We had started filming using an iphone and a hand held gimbal, which is used to steady the camera and filters to adjust to lighting conditions. This gave us some good shots, but we realised we needed more flexibility so we did a lot of research and decided to invest in a small drone.
The drone is terrifying to fly, but after several experiments my husband became quite adept at piloting it. Part of working collaboratively is being able to recognise whose skills are more suited to which task, so I was quite happy to take a step back on collecting footage and be a camera assistant and asset wrangler.
11. after effects
Once we had enough footage, we wrote a voice over and began piecing the footage together in Premier Pro and After Affects. My husband recorded the voice over, as my confused American accent would not fit the tone of the project as well as his. I used Audacity to edit the audio, removing extra noise and small sounds such as breaths.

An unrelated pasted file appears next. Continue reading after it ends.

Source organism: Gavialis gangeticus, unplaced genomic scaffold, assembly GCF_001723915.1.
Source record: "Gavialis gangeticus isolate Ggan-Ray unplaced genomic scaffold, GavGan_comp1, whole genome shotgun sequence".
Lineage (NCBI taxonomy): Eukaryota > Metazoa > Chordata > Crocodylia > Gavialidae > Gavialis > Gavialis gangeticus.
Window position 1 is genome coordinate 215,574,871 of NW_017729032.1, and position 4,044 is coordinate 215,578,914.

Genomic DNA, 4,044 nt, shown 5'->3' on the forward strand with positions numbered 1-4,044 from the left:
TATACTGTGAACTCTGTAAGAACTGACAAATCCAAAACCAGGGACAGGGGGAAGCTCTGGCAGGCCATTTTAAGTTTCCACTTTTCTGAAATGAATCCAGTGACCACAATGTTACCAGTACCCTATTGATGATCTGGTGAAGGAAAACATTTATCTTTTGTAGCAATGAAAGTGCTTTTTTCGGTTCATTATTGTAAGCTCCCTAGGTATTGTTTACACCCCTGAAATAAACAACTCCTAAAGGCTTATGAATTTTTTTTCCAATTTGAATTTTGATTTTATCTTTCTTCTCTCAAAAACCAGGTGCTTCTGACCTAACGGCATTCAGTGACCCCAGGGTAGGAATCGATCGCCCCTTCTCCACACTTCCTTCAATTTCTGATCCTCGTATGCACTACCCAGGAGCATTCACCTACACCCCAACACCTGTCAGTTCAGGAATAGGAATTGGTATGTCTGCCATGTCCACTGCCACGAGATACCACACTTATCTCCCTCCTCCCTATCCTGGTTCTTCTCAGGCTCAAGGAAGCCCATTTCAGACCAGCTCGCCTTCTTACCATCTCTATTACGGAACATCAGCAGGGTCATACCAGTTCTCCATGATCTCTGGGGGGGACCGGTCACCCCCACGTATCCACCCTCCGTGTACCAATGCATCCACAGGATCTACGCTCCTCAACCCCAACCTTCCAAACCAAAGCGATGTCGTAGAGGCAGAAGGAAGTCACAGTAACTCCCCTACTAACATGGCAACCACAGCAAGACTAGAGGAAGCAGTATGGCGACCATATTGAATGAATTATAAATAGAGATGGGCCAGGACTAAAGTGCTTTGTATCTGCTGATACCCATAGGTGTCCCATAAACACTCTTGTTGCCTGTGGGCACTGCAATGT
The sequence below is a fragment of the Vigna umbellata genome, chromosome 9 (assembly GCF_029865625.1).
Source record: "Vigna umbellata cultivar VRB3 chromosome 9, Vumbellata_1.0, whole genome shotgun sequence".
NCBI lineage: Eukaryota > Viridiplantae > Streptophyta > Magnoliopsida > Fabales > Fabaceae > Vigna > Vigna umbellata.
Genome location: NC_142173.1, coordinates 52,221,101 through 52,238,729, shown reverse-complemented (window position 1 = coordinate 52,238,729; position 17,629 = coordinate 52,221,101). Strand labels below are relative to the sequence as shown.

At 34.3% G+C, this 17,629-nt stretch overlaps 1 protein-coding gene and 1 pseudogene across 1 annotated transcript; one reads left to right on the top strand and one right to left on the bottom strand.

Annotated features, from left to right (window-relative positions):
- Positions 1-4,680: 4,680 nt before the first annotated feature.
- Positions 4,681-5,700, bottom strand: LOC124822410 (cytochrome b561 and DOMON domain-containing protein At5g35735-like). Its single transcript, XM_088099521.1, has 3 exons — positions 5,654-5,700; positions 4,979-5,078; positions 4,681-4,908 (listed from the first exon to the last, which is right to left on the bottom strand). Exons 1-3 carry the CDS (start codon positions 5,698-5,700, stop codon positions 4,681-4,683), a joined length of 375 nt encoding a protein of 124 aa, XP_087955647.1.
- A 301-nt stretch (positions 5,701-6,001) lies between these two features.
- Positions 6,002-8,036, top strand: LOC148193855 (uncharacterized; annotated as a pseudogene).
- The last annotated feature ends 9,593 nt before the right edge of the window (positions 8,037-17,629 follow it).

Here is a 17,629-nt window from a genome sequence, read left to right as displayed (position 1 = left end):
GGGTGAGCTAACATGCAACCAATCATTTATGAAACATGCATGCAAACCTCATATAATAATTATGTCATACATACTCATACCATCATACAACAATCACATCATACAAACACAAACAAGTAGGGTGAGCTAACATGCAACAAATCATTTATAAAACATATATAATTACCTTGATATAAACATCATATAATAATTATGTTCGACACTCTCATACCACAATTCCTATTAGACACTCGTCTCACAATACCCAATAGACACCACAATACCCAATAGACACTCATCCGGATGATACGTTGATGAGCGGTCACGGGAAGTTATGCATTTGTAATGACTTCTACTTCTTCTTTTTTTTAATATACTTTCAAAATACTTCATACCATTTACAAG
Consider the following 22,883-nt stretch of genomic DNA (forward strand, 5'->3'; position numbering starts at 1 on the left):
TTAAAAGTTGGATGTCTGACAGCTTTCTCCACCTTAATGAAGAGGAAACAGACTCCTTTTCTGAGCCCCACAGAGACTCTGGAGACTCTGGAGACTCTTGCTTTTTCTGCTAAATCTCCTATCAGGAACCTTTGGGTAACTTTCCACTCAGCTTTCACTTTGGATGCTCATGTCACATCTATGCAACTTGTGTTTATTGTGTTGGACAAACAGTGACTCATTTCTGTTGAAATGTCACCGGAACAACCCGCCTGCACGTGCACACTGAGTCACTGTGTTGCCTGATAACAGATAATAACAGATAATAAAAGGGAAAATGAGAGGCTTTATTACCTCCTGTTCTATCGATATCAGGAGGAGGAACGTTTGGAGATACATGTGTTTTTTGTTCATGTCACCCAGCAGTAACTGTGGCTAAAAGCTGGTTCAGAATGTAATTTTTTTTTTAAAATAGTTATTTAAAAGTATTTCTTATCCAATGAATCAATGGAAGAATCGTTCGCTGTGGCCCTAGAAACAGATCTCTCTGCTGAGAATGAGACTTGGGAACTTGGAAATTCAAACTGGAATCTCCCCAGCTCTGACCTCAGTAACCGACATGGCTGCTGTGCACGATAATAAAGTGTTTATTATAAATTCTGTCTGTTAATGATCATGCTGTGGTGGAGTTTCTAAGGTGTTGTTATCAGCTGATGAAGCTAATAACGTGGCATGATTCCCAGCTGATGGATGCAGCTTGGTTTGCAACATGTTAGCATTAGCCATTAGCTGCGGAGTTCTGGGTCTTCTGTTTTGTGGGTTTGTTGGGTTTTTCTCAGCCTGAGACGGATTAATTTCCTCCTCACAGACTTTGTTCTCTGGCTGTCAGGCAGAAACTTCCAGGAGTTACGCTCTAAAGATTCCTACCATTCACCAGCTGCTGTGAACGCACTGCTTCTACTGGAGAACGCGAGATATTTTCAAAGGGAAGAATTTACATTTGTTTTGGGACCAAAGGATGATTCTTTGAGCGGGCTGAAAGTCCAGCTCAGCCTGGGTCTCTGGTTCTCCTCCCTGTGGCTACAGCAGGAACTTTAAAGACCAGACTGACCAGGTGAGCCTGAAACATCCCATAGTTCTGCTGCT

I spent the majority of the project trying to learn After Effects, and ended up broadening my initial project scope, including learning how to mask objects, rotoscoping, a different sketch reveal method which I reversed in Premier Pro and slowed down, and a final “disappearing” shot at the end of the video. After Effects and Premier Pro are both such big programmes, but I feel that for a first proper project I have managed to use them effectively. I will need to continue to develop these skills as I don’t feel that I’ve even scratched the surface. The larger project of a series of these films, is quite ambitious, so I will have plenty of opportunity to practice.